Subject(s)
/immunology , COVID-19/epidemiology , Immunization, Secondary/statistics & numerical data , SARS-CoV-2/pathogenicity , /administration & dosage , Adolescent , Adult , Aged , Aged, 80 and over , COVID-19/diagnosis , COVID-19/immunology , COVID-19/prevention & control , Female , Follow-Up Studies , Humans , Immunogenicity, Vaccine , Incidence , Italy/epidemiology , Male , Middle Aged , SARS-CoV-2/isolation & purification , Severity of Illness Index , Time Factors , Treatment Outcome , Vaccination/statistics & numerical data , Young Adult
5.
EuropePMC;
Preprint in English | EuropePMC | ID: ppcovidwho-327502

ABSTRACT

Objectives To investigate the association between SARS-CoV-2 mRNA vaccines, BNT162b2 and mRNA-1273, and myocarditis/pericarditis. Design Self-Controlled Case Series study (SCCS) using national data on COVID-19 vaccination and emergency care/hospital admissions. Setting Italian Regions (Lombardia, Friuli Venezia Giulia, Veneto, Lazio). Participants 2,861,809 individuals, aged 12-39 years, vaccinated with the first doses of mRNA vaccines (2,405,759 BNT162b2 and 456,050 mRNA-1273) between 27 December 2020 and 30 September 2021. Main outcome measures First diagnosis of myocarditis/pericarditis within the study period. The incidence of events in the exposure risk periods (0-21 days from the vaccination day, subdivided in three equal intervals) for first and second dose was compared with baseline period. The SCCS model was fitted using conditional Poisson regression to estimate Relative Incidences (RI) and Excess of Cases (EC) per 100,000 vaccinated by dose, age, gender and brand. Results During the study period, 441 participants aged 12-39 years developed myocarditis/pericarditis (346 BNT162b2 and 95 mRNA-1273). During the 21-day risk interval there were 114 cases of myocarditis/pericarditis (74 BNT162b2 and 40 mRNA-1273) corresponding to a RI of 1.27 (0.87-1.85) and 2.16 (1.50-3.10) after first and second dose, respectively. An increased risk of myocarditis/pericarditis at [0-7) days was observed after first [RI=6.55;95% Confidence Interval (2.73-15.72);EC per 100,000 vaccinated=2.0 (1.5-2.3)] and second dose [RI=7.59 (3.26-17.65);EC=5.5 (4.4-5.9)] of mRNA-1273 and after second dose of BNT162b2 [RI=3.39 (2.02-5.68);EC=0.8 (0.6-1.0)]. In males, an increased risk at [0-7) days was observed after first [RI=12.28, 4.09-36.83;EC=3.8 (3.1-4.0)] and second dose [RI=11.91 (3.88-36.53);EC=8.8 (7.2-9.4)] of mRNA-1273 and after second dose of BNT162b2 [RI=3.45 (1.78-6.68);EC=1.0 (0.6-1.2)]. In females, an increased risk at [0-7) days was observed after second dose of BNT162b2 [RI=3.38 (1.47-7.74);EC=0.7 (0.3-0.9)]. At [0-7) days an increased risk following second dose of BNT162b2 was observed in the 12-17 years old [RI=5.74, (1.52-21.72);EC=1.7 (0.7-1.9)] and in 18-29 years old [RI=4.02 (1.81-8.91);EC=1.1 (0.6-1.3)]. At [0-7) days an increased risk after first [RI=7.58 (2.62-21.94);EC=3.5 (2.4-3.8)] and second [RI=9.58 (3.32-27.58);EC=8.3 (6.7-9.2)] dose of mRNA-1273 was found in 18-29 years old and after first dose in 30-39 years old [RI=6.57 (1.32-32.63);EC=1.0 (0.3-1.1)]. Conclusions This population-based study indicates that mRNA vaccines were associated with myocarditis/pericarditis in the population younger than 40 years, whereas no association was observed in older subjects. The risk increased after the second dose and in the youngest for both vaccines, remained moderate following vaccination with BNT162b2, while was higher in males following vaccination with mRNA-1273. The public health implication of these findings should be weighed in the light of the overall efficacy and safety profile of both vaccines.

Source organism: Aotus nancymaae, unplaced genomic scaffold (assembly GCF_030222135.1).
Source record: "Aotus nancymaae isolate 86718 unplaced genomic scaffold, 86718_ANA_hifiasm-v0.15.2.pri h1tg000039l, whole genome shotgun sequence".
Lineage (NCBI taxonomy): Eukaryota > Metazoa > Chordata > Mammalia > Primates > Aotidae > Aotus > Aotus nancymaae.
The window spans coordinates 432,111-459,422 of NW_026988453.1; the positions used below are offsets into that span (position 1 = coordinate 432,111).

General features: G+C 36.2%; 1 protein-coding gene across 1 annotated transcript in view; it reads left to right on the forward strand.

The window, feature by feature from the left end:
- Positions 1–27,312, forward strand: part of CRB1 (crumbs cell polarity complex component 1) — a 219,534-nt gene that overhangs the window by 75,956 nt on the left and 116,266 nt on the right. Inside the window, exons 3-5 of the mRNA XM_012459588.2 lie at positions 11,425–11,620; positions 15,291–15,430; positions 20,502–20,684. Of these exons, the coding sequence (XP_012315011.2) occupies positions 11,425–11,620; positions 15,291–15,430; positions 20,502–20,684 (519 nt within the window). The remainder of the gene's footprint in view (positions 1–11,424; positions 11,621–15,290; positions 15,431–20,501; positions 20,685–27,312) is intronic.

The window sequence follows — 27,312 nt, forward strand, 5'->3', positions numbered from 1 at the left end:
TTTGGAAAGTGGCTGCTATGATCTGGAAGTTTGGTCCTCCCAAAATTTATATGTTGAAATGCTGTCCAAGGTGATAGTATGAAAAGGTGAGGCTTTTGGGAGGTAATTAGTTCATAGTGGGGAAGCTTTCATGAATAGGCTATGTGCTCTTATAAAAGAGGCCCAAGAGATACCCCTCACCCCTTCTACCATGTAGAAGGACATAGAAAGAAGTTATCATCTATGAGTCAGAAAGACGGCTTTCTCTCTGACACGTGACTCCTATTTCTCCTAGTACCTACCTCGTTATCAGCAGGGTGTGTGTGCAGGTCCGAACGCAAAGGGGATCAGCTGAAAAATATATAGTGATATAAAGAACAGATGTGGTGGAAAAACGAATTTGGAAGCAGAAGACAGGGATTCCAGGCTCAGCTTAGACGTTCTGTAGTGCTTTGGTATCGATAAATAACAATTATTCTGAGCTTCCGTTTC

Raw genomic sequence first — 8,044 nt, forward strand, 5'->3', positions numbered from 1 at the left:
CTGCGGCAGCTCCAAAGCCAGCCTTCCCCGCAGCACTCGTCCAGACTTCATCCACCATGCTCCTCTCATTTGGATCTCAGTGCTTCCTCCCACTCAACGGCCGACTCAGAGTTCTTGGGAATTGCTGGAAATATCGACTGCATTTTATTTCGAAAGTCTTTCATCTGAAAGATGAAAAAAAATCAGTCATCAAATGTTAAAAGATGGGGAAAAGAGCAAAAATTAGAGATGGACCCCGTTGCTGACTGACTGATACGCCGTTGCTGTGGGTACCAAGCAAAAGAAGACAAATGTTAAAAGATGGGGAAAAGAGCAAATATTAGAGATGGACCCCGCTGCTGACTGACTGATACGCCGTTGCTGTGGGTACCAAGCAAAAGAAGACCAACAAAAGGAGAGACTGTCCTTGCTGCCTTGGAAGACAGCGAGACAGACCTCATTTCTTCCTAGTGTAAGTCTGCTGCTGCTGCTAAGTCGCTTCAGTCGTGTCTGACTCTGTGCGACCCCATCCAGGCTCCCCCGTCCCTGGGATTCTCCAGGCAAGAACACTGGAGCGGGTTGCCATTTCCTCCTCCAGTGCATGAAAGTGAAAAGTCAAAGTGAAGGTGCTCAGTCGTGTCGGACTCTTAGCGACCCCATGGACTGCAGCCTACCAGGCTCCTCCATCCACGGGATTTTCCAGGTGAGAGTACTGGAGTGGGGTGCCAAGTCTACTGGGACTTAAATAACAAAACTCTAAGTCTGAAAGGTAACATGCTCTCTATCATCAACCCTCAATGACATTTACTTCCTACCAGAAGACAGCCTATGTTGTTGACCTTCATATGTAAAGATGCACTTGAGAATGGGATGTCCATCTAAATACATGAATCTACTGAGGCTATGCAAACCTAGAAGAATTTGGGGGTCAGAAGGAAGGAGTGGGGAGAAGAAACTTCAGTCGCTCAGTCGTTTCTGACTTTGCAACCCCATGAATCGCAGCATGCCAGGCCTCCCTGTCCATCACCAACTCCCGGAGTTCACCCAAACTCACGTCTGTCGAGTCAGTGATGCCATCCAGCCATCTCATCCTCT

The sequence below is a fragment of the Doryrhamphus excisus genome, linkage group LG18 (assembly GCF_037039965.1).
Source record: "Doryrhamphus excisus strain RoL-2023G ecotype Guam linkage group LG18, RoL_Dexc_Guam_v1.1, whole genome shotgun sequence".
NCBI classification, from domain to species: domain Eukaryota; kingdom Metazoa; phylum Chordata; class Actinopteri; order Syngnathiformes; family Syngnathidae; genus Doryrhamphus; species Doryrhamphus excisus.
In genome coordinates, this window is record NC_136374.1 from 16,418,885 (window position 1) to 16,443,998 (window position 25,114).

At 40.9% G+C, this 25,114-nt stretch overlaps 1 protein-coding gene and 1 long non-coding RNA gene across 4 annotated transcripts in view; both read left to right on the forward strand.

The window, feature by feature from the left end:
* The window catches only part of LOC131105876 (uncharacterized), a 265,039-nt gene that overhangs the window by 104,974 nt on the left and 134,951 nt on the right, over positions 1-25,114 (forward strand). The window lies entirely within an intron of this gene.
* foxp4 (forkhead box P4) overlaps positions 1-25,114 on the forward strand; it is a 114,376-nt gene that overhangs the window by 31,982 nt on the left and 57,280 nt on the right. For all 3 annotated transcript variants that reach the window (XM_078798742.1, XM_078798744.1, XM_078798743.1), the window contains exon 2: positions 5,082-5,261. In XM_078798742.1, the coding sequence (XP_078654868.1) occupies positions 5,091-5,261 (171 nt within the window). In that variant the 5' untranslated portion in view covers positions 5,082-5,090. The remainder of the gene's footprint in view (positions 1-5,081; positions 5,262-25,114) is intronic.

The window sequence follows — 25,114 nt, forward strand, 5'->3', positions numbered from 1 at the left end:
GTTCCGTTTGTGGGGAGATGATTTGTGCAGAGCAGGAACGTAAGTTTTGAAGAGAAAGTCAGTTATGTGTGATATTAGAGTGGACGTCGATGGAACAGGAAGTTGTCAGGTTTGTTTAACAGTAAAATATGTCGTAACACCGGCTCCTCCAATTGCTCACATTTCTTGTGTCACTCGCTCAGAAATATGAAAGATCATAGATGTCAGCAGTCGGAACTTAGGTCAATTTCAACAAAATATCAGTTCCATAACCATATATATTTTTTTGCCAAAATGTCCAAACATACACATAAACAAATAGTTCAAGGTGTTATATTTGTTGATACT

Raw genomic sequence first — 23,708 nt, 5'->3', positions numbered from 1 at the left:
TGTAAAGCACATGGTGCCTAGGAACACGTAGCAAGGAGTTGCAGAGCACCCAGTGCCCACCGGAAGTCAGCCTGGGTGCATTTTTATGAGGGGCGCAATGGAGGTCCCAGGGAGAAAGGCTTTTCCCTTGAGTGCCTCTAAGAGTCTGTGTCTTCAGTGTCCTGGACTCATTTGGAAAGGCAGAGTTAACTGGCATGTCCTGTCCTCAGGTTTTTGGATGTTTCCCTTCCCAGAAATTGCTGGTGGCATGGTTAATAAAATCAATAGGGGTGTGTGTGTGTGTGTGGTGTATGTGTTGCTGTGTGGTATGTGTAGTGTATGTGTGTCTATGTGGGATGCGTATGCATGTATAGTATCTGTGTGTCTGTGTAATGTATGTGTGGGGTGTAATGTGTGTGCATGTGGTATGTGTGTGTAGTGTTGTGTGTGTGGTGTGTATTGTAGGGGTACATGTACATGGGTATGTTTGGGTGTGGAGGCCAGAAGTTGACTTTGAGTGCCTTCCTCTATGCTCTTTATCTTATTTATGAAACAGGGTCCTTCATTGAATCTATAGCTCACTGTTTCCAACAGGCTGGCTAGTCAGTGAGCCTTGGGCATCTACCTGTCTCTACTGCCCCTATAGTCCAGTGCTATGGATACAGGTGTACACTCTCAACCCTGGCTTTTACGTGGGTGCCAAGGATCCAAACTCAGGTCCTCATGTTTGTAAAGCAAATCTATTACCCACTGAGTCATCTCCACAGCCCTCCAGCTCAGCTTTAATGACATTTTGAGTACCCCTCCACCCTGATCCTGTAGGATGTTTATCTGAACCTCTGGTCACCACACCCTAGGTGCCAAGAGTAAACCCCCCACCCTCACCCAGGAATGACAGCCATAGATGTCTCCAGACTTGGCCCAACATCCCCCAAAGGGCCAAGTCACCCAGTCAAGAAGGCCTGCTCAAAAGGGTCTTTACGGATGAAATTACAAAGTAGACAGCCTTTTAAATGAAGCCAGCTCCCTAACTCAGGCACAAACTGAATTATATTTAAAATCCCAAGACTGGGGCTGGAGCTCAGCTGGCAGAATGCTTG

6.
Euro Surveill ; 26(25)2021 Jun.
Article in English | MEDLINE | ID: covidwho-1288763

ABSTRACT

To assess the real-world impact of vaccines on COVID-19 related outcomes, we analysed data from over 7 million recipients of at least one COVID-19 vaccine dose in Italy. Taking 0-14 days post-first dose as reference, the SARS-CoV-2 infection risk subsequently decreased, reaching a reduction by 78% (incidence rate ratios (IRR): 0.22; 95% CI: 0.21-0.24) 43-49 days post-first dose. Similarly, hospitalisation and death risks decreased, with 89% (IRR: 0.11; 95% CI: 0.09-0.15) and 93% (IRR: 0.07; 95% CI: 0.04-0.11) reductions 36-42 days post-first dose. Our results support ongoing vaccination campaigns.


Subject(s)
COVID-19 , Vaccines , COVID-19 Vaccines , Hospitalization , Hospitals , Humans , Italy/epidemiology , SARS-CoV-2